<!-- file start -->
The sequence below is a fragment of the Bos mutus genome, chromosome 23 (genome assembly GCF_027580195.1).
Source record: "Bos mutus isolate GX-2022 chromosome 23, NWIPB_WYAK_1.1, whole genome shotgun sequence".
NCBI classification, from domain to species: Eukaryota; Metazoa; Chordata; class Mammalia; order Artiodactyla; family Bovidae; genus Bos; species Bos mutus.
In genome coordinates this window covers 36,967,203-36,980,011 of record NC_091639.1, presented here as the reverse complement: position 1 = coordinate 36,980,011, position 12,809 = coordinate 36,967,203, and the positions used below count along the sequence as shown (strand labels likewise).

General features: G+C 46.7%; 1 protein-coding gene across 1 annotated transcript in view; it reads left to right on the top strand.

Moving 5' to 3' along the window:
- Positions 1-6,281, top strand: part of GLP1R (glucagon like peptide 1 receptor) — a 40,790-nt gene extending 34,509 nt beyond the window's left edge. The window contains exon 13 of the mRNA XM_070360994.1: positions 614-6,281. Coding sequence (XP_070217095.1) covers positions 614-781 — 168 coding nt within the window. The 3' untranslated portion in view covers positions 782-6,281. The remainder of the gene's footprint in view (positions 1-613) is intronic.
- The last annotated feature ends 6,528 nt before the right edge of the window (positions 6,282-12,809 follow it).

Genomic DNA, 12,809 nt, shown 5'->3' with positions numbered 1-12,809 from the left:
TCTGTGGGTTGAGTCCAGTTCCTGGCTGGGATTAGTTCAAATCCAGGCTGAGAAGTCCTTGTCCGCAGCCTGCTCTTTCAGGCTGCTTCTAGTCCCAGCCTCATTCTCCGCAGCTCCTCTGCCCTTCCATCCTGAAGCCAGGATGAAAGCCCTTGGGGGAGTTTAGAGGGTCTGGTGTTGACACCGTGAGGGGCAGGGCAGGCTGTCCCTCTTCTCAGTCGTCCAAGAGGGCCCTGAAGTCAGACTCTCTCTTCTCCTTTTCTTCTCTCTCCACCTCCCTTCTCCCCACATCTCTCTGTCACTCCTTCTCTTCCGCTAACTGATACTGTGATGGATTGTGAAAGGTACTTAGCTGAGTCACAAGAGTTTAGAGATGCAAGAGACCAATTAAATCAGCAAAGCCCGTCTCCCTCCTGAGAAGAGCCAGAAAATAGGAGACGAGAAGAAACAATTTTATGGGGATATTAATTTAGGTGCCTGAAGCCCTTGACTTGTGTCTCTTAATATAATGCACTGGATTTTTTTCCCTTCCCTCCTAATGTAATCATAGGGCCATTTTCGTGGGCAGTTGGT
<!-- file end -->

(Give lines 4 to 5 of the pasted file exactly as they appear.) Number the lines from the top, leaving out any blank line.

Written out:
In genome coordinates this window covers 36,967,203-36,980,011 of record NC_091639.1, presented here as the reverse complement: position 1 = coordinate 36,980,011, position 12,809 = coordinate 36,967,203, and the positions used below count along the sequence as shown (strand labels likewise).

General features: G+C 46.7%; 1 protein-coding gene across 1 annotated transcript in view; it reads left to right on the top strand.